Summary: A family law judge wrestles with the ethical issues of her job and the personal issues of her life.
I once primarily read science fiction because it was in science fiction that I thought that ideas were best explored. I have since grown and experimented more in my reading choices. And recently I have come to think that ‘literary fiction’ should be defined more by its ability to interact with bigger ideas than any other measure.
The Children Act (and the Susan Howatch books I have been reading much of this year) are prime examples of what I mean by this description of literary fiction.
Fiona Maye is a UK High Court judge. She has very difficult cases in areas that in the US we would call family law. Divorce, child abuse, medical treatment of children, etc. While she is at the top of her career, a career that she has sacrificed her own chances of motherhood for, her husband has decided that his life needs a change. And so he is asking her permission to have an affair, although it is clear he has decided to have one regardless of her permission.
It is this context that the rest of the book is set. The court does not simply stop because her marriage is in shambles. And so a surprising number of ethically and legally challenging cases are presented in a fairly short book for Judge Maye to wrestle with as she also attempts to understand what has brought her own personal life to this place.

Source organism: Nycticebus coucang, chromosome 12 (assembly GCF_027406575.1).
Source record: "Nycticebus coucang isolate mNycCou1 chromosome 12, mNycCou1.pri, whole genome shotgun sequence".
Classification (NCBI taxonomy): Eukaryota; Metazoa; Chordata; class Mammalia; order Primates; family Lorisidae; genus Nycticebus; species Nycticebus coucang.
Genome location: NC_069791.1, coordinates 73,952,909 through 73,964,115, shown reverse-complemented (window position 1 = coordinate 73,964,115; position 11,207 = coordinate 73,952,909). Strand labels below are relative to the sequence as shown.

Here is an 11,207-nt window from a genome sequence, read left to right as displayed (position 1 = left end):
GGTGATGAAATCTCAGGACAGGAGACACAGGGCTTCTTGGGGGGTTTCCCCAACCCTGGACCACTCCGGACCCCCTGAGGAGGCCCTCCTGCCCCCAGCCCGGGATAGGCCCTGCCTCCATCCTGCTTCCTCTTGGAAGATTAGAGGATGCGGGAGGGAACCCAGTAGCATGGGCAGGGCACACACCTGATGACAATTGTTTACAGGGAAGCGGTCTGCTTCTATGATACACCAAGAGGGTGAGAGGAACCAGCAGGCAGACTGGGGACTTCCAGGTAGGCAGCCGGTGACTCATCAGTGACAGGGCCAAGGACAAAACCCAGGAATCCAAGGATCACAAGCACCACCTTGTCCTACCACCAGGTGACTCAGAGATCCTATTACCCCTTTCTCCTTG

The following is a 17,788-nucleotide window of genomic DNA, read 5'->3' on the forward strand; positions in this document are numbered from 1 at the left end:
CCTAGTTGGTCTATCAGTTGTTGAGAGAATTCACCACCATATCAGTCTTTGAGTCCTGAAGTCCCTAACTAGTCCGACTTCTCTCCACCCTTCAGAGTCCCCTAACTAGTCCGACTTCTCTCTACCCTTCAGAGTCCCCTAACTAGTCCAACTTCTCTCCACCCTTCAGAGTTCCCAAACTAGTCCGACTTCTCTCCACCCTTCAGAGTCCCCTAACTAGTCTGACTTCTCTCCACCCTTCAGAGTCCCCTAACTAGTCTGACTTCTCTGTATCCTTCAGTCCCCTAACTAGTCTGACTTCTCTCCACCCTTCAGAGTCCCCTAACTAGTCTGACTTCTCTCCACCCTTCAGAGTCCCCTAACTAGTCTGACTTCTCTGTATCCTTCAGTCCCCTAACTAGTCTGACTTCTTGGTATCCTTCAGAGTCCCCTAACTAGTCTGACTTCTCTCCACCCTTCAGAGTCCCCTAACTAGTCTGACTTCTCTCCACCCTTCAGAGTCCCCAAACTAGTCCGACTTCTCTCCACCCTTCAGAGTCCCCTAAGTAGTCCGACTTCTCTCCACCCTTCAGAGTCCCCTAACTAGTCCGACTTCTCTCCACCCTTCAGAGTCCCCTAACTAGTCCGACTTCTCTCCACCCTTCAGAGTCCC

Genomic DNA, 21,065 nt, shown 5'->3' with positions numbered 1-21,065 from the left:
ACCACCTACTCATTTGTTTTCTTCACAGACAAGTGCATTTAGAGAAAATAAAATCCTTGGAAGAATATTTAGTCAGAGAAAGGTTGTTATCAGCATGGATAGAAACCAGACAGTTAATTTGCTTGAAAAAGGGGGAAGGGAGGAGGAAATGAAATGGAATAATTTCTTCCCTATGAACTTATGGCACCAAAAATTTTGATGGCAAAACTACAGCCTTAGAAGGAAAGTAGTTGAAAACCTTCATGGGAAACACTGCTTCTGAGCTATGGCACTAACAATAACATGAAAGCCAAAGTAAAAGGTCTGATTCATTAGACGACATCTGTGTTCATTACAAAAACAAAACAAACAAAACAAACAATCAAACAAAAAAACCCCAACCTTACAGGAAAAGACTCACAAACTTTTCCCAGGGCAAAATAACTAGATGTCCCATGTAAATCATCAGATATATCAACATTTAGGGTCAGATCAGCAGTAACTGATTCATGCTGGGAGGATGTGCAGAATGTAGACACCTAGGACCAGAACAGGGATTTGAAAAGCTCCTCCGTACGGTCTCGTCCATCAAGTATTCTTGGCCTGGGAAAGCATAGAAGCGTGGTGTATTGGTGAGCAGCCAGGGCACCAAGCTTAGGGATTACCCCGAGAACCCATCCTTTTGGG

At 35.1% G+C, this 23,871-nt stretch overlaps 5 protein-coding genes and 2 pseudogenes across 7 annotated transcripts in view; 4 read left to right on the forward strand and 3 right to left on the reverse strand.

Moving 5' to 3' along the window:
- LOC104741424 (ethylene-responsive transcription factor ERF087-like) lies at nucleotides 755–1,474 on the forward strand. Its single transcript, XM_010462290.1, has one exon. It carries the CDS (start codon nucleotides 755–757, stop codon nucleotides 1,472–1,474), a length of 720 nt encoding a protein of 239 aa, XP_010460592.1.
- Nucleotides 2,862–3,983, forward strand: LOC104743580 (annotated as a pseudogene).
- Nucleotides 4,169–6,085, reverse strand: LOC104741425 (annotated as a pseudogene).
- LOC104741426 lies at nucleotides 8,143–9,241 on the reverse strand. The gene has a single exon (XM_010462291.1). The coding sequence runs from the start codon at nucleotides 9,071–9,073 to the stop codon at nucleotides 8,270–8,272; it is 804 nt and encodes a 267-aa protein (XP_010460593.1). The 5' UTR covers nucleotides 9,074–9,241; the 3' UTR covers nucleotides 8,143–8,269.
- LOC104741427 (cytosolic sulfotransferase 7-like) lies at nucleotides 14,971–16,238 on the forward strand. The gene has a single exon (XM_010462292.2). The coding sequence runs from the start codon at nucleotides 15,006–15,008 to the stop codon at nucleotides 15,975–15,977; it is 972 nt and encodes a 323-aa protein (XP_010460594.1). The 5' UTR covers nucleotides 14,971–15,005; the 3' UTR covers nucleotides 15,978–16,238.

The cases include conjoined twins where both twins cannot live while joined, but if separated one with die immediately. Another (and the main) case is a religious freedom case for a 17 year old Jehovah’s Witness has to have a blood transfusion as part of his treatment for cancer. This violates his, and his family’s, religious beliefs but without the transfusion he will die. And with the transfusion, he almost certainly will live.
It is this case, that Judge Maye decides to become personally involved. And the ethics of the case, and her personal interaction in it that make the book.
I have not read any other books by Ian McEwan before, but I can understand why he is such a beloved writer. This book seems really quick. And the lightness of McEwan’s touch is part of what make the book work.